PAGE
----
More background on our plans in case you did not see it yet:

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It wasn’t my intention. But working with an code example is faster than from only the algorithmic formula.

For the GPU friendly part I’m not sure. Flickering should be minimal as it was one of the aim of that paper.

But isn’t guided path tracing a new form of integrator ?

I am totally satisfied with cycles, and the caustics although useful, they are used few, or only for specific cases, before when I was looking for path guide in the new CyclesX, I found this, I don’t know but could be help. However, surely you are more informed about the state of research but in the case you have been lost this one, I share this link. but this seem more useful for real-time.
Image-space Caustics and Curvatures.pdf

It doesn’t only help with caustic. It can help for transparent refraction/reflection to gain more quickly light informations with less samples. Like for defect on a metallic surface (see fig 12).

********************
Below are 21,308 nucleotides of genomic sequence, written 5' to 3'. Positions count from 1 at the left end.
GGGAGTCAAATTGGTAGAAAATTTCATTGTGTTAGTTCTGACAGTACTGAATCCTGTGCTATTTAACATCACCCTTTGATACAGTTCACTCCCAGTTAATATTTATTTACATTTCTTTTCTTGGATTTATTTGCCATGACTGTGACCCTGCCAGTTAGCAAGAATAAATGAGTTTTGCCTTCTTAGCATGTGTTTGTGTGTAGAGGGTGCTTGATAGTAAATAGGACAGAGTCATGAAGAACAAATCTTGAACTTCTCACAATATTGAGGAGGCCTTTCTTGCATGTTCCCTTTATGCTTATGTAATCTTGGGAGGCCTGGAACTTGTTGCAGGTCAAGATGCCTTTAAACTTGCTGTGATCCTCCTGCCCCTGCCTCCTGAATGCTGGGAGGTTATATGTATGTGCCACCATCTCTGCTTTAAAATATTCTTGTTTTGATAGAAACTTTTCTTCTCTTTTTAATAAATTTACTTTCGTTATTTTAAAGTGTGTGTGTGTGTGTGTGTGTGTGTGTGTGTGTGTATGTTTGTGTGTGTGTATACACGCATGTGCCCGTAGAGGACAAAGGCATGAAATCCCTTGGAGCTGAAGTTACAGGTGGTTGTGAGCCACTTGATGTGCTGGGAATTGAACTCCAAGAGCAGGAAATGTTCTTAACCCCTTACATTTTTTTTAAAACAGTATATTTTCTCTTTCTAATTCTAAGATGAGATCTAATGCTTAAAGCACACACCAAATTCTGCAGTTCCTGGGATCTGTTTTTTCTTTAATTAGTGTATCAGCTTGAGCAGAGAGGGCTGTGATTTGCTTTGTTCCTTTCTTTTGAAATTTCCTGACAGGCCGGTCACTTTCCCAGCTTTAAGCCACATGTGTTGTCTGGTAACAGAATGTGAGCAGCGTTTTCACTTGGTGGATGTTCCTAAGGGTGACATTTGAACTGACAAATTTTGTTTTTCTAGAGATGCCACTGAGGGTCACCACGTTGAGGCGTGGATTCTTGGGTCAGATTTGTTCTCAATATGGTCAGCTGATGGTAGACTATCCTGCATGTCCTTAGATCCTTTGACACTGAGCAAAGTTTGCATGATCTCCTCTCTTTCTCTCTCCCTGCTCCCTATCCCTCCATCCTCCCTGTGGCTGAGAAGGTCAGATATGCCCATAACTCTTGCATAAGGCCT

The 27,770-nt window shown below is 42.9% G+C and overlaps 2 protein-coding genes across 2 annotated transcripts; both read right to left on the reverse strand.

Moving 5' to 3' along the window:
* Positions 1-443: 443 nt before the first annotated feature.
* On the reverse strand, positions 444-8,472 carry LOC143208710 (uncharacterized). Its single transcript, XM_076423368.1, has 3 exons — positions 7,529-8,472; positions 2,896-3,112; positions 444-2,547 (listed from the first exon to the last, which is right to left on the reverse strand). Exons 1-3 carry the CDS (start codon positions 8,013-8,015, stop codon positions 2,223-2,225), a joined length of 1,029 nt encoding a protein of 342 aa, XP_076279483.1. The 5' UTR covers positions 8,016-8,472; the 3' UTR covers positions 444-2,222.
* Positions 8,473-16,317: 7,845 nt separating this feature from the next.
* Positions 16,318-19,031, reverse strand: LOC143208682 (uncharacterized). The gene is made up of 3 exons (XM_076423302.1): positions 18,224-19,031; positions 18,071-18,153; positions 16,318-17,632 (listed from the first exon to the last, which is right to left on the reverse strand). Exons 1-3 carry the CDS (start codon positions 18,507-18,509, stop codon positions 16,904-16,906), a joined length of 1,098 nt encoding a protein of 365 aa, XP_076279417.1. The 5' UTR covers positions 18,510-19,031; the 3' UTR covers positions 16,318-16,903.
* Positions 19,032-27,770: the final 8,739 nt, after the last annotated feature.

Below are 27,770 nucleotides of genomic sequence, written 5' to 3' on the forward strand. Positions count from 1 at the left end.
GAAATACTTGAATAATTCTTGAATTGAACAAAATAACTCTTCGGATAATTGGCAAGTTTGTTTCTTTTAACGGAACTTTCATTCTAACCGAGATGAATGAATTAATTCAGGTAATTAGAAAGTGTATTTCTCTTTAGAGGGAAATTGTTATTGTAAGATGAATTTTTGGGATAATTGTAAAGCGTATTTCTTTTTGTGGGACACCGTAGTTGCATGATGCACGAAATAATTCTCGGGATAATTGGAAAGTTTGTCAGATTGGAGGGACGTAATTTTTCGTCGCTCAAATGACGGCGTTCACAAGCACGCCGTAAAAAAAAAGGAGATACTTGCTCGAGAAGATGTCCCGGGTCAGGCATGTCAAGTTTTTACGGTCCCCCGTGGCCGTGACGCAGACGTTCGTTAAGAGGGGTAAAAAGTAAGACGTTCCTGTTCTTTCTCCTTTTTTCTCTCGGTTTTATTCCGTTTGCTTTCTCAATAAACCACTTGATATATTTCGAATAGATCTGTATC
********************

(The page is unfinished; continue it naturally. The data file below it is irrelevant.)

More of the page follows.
It may also help reduce noise in some case, helping to reduce the number of samples needed

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@Tutul, reading the paper, it seems this has the potential be relatively GPU friendly and the (biased) variation is said to be temporally stable.

There are some challenges to integrate this seamlessly. In the current state of the paper it’s an effect you’d need to explicitly enable for some surfaces. Not something that can easily kick in automatically where needed.

Feel free to work on this and we can see if ends up being some practical. For me personally, it’s not something I can really dedicate time to now besides giving advice.

I guess refractive caustics with straight line initialization would be easiest to start with, since that could piggyback on the transparent shadow intersection code. Basically you’d record refractive intersections in addition to transparent BSDF ones, and if you encounter one of those you do a manifold walk.

Reflective caustics and glints would require more involved changes to the path tracing logic I think, so that’s something you might want to do when more acquainted with the code.

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Advices would be really useful if I’m stuck in something. I’m glad you propose it.